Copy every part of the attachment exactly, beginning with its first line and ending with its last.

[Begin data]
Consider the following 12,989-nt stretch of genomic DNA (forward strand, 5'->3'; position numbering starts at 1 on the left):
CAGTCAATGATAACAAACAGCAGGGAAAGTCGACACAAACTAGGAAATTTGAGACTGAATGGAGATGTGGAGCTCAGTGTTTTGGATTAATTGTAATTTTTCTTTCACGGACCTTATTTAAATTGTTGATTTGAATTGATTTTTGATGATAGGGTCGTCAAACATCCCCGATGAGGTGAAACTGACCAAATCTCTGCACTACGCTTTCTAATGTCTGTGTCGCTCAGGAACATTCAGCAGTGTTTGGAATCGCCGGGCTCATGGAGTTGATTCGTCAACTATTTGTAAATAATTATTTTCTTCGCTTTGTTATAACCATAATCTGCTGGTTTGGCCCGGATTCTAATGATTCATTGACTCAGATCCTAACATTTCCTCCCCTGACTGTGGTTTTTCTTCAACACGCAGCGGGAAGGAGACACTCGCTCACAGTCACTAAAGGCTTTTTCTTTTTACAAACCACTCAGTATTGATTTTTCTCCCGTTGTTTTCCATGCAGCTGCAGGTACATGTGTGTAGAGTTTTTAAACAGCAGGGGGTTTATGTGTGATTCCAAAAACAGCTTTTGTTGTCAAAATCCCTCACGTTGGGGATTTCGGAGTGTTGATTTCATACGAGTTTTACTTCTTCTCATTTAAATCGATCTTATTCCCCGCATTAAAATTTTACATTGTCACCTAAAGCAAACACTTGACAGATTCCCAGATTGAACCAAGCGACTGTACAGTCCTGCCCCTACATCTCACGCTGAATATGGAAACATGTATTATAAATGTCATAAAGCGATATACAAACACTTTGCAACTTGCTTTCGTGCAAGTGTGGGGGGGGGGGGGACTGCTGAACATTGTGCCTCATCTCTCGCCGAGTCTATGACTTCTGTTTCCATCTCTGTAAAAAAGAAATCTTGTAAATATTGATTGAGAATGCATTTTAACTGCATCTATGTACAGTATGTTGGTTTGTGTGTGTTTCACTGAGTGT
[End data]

Consider the following 12,989-nt stretch of genomic DNA (forward strand, 5'->3'; position numbering starts at 1 on the left):
CAGTCAATGATAACAAACAGCAGGGAAAGTCGACACAAACTAGGAAATTTGAGACTGAATGGAGATGTGGAGCTCAGTGTTTTGGATTAATTGTAATTTTTCTTTCACGGACCTTATTTAAATTGTTGATTTGAATTGATTTTTGATGATAGGGTCGTCAAACATCCCCGATGAGGTGAAACTGACCAAATCTCTGCACTACGCTTTCTAATGTCTGTGTCGCTCAGGAACATTCAGCAGTGTTTGGAATCGCCGGGCTCATGGAGTTGATTCGTCAACTATTTGTAAATAATTATTTTCTTCGCTTTGTTATAACCATAATCTGCTGGTTTGGCCCGGATTCTAATGATTCATTGACTCAGATCCTAACATTTCCTCCCCTGACTGTGGTTTTTCTTCAACACGCAGCGGGAAGGAGACACTCGCTCACAGTCACTAAAGGCTTTTTCTTTTTACAAACCACTCAGTATTGATTTTTCTCCCGTTGTTTTCCATGCAGCTGCAGGTACATGTGTGTAGAGTTTTTAAACAGCAGGGGGTTTATGTGTGATTCCAAAAACAGCTTTTGTTGTCAAAATCCCTCACGTTGGGGATTTCGGAGTGTTGATTTCATACGAGTTTTACTTCTTCTCATTTAAATCGATCTTATTCCCCGCATTAAAATTTTACATTGTCACCTAAAGCAAACACTTGACAGATTCCCAGATTGAACCAAGCGACTGTACAGTCCTGCCCCTACATCTCACGCTGAATATGGAAACATGTATTATAAATGTCATAAAGCGATATACAAACACTTTGCAACTTGCTTTCGTGCAAGTGTGGGGGGGGGGGGGACTGCTGAACATTGTGCCTCATCTCTCGCCGAGTCTATGACTTCTGTTTCCATCTCTGTAAAAAAGAAATCTTGTAAATATTGATTGAGAATGCATTTTAACTGCATCTATGTACAGTATGTTGGTTTGTGTGTGTTTCACTGAGTGT